What is a Dry SocketDry socket, also known as alveolar osteitis, is a common complication after a tooth extraction. The dental term ‘alveolar osteitis’ refers to the inflammation of the alveolar bone following the extraction of a tooth, resulting in severe pain.
Dry socket is actually a dental condition where the natural post-surgery healing process is delayed, characterized by symptoms such as exposure of the jaw bone and severe pain at the site of the extraction that begins about two days following the extraction and tends to worsen over time.
Problems of dry socket occur rarely, affecting only about 1 to 5% of all tooth extractions, but in certain types of extractions can be much higher. The occurence rate of dry socket symptoms after wisdom teeth extraction, especially those of lower impacted wisdom teeth, may reach 15% or more.
Dry Socket Symptoms
The pattern that dry socket symptoms appear is common, with the discomfort decreasing for the first two days after the tooth extraction when, at about the third day the discomfort starts to become progressively more intense.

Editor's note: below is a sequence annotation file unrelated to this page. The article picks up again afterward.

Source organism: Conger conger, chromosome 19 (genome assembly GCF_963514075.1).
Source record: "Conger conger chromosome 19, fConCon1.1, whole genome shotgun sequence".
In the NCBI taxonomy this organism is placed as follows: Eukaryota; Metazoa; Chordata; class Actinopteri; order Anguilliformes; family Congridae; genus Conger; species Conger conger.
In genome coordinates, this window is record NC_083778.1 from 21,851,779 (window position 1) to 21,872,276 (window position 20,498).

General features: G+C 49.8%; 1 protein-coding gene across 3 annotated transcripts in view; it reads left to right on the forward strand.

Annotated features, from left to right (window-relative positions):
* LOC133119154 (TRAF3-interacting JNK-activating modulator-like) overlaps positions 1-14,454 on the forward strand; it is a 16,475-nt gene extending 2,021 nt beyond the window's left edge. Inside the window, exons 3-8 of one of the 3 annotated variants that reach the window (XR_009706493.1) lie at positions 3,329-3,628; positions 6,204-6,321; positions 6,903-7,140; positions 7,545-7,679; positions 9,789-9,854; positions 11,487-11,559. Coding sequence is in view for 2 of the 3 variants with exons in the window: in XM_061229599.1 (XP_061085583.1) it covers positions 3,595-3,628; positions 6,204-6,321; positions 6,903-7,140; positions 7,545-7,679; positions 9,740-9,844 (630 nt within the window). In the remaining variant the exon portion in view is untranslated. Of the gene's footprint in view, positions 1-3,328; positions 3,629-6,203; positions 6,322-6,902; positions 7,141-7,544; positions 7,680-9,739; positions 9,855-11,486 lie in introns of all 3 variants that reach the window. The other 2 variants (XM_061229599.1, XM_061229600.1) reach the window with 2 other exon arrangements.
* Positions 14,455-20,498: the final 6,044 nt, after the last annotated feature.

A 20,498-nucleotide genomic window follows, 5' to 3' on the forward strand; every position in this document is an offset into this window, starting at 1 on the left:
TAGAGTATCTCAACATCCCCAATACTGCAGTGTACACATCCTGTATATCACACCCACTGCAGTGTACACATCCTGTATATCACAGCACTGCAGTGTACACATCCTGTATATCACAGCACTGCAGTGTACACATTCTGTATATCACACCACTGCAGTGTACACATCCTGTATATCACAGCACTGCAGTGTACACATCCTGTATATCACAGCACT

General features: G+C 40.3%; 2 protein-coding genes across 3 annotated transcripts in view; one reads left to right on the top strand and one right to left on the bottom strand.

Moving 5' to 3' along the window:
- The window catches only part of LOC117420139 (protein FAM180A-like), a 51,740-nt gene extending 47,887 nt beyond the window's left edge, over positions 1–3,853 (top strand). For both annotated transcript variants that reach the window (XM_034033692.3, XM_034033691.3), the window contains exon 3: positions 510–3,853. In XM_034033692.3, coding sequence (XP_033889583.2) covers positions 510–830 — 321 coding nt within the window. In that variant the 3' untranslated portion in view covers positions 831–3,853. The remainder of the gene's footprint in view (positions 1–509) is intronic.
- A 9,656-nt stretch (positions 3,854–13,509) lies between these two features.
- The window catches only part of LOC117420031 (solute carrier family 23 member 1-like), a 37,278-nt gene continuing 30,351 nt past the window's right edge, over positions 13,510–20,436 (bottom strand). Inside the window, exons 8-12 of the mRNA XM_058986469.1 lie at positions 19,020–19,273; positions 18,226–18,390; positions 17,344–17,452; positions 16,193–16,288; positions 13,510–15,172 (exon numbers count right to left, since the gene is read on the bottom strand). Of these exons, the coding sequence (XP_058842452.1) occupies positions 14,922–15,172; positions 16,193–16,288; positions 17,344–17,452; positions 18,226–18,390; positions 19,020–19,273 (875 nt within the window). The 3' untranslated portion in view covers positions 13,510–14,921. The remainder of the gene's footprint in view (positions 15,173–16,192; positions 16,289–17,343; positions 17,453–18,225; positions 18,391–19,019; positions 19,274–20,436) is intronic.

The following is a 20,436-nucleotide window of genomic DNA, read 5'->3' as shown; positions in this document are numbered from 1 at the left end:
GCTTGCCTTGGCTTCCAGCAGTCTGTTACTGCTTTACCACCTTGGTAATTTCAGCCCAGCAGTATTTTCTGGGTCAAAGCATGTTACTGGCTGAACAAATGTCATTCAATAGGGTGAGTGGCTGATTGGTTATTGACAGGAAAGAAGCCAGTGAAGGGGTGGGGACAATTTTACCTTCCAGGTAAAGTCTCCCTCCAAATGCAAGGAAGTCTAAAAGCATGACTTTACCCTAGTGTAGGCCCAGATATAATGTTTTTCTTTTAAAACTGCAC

The most common and disturbing of the dry socket symptoms is the intense pain. The dry socket pain is usually very intense, constant and sometimes throbbing. It cannot generally be relieved by over-the-counter painkillers. Pain may be localized to the empty tooth socket area or it may radiate up to the patient’s ear or eye, depending on the jaw of the extraction.
How long does dry socket lastThe dry socket tooth pain starts about three days after the tooth extraction, by the time the tooth socket without the protective blood clot has literally got ‘dry’. The condition will eventually heal by itself with time, but the patient has to withstand the symptoms for a prolonged period of time until full dry socket healing. It might take a couple of weeks before the dry socket symptoms and pain are gone. The pain is usually very intense. Unfortunately in some cases the dry socket pain may last for over a month. Dry socket may last longer than usual in young patients that fail to follow the dentist's instructions.
There are some early signs that might warn the patient for the upcoming problem, even before the pain or other dry socket symptoms appear.
what does a dry socket look likeVisual examination of the tooth extraction area will reveal that :
there is partial or total loss of the blood clot from the tooth socket
the tooth socket appears empty and dry
the jaw bone is visible in the tooth socket
Other symptoms of dry socket may include:
Unpleasant taste in the mouth
Swollen lymph glands around the jaw or neck
Temporomandibular joint disorder related symptoms like jaw pain, ear pain etc.
The characteristic of the dry socket symptoms is that they appear some days after the tooth has been removed, and not immediately after the procedure.